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Film Report on She's Gotta Have It Directed by Spike Lee

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The heroine of ''She's Gotta Have It,'' a movie by the young black film maker Spike Lee, has too many men in her life. She doesn't think so, but each of her three lovers does

The situation is not entirely comic; while the film satirizes selfishness, sexual stereotypes, role-playing among black men and other follies, its presentation of Nola turns serious, even poignant. In fact, the story is so good that I regret the film is sometimes technically messy and some of Mr. Lee's directing experiments ill-conceived. Mr. Lee has said he wrote the film (he also directed and edited it and takes a leading role) with Tracy Camila Johns in mind as Nola. No wonder. She is a luxury to look at, and in time she might become a real dramatic presence.

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Branching off from from the opening shot of Nola speaking directly to the camera, the film’s storytelling structure is somewhere between Woody Allen’s Annie Hall (investigating failed relationships through fragmented and non-linear memories) and a biopic documentary, with multiple talking heads giving their subjective experience of a central figure. In She’s Gotta Have It, most of the talking heads are Nola’s three jilted lovers, presenting jealous and possibly unreliable accounts of her sex life. The film’s structural brilliance, however, comes from the way the film is bookended by Nola’s own voice, proud and unapologetic

In the third act of the film, a progressively-minded contemporary viewer might start to cringe a bit at the way the narrative seems to punish Nola in the film’s climax and try to resolutely “fix” her sexual deviancy, but Nola’s figurative snatching-of-the-mic at the last minute to speak truth feels like an absolute revelation, preternaturally nonjudgmental and celebratory of the sexual spectrum. There are still more elements that deserve essay-length writing in She’s Gotta Have It, including the film’s brief and unexpected foray into full high-contrast color for an interpretive dance sequence, how Nola’s encounters debunk myths and double-standards about bisexuality and lesbianism, as well as multiple detours taken by Lee into still-image slideshows that highlight both the idyllic and harsh aspects of black life in Brooklyn. To do so here might be taking on too many subjects at once, so I’ll close by saying that She’s Gotta Have It represents so much of what good independent cinema can (or should?) be. It’s tightly and carefully written, with every line and sequence contributing to character development and overall thematic purpose. It’s unconventionally told, despite being a simple story at the core. It’s beautifully photographed on a low budget, and made all the more charming for its less-is-more approach to visuals and editing. It’s also wonderfully counter-cultural, tackling the touchier aspects of modern life that are pushed to the sidelines of mainstream life. Lee’s steadfast dedication to bold singularity in the film has paid off; She’s Gotta Have It still feels like a fresh and inventive approach to cinematic storytelling thirty years later, and it stands out as one of Spike Lee’s absolute best.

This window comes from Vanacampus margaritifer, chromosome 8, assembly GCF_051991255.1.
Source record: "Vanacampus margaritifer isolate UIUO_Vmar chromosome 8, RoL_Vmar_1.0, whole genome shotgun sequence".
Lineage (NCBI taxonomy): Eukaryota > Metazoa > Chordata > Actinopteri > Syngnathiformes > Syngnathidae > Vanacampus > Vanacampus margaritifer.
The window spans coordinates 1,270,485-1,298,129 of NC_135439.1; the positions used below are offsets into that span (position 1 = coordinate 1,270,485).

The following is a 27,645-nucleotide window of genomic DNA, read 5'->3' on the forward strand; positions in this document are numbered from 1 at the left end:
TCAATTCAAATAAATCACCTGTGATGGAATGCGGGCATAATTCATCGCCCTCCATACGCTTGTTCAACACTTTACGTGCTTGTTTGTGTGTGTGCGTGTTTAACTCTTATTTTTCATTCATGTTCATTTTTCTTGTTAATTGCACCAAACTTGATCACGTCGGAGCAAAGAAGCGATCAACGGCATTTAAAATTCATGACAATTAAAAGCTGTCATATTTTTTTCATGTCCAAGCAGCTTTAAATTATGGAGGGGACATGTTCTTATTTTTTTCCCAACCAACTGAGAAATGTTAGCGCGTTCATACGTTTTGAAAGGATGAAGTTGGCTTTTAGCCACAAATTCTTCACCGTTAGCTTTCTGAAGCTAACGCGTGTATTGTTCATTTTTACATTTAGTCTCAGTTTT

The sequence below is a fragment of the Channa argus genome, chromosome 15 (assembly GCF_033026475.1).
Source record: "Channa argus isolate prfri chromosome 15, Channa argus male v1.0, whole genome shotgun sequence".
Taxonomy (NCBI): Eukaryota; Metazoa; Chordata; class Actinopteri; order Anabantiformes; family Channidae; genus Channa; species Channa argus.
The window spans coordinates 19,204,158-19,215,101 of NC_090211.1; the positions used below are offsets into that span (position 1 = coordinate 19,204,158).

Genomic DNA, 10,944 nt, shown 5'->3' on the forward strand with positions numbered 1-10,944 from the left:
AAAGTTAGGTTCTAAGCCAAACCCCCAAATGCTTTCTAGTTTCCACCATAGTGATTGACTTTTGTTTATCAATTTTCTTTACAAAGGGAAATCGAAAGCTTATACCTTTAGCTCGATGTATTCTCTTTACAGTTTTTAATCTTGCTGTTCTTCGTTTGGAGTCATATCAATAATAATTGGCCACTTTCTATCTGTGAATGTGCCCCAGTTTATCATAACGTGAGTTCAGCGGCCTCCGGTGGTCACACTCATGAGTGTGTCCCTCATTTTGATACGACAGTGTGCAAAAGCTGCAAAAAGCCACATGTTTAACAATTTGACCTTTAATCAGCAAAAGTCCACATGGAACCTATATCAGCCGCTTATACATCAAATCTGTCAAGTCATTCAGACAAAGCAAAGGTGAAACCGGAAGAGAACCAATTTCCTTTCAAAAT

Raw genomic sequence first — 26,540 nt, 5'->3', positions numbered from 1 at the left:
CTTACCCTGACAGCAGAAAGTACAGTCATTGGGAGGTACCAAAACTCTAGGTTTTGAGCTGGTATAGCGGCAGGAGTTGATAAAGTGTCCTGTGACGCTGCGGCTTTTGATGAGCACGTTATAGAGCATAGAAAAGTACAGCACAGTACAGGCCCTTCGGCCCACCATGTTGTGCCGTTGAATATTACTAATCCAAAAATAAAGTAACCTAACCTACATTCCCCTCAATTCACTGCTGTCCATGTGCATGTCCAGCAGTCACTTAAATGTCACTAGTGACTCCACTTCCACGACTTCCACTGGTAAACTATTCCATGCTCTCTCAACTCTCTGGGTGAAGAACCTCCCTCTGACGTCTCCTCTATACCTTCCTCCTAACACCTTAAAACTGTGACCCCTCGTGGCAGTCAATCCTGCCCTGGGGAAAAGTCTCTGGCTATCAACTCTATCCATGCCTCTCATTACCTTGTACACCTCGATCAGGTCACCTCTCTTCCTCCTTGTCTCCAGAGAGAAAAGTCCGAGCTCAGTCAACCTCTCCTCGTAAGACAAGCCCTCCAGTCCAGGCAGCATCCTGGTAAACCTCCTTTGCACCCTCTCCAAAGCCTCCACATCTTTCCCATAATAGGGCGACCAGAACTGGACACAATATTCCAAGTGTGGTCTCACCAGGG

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Thus, this is the first time Spike has created a series for television

It was Executive Producer Tonya Lewis Lee’s idea to base a series on She’s Gotta Have It. Spike’s work spans many genres, so it makes sense that he would foray into the ever- popular world of binge-watching. In terms of the differences between the mediums, episodic storylines can branch off further from the centerline. More themes can be developed and a wider cast of characters can be explored. Spike took advantage of having more time; his films are almost never shorter than two hours, so having five hours to tell this story was still not enough. Give that man a canvas and he will fill it and paint on the back, too.

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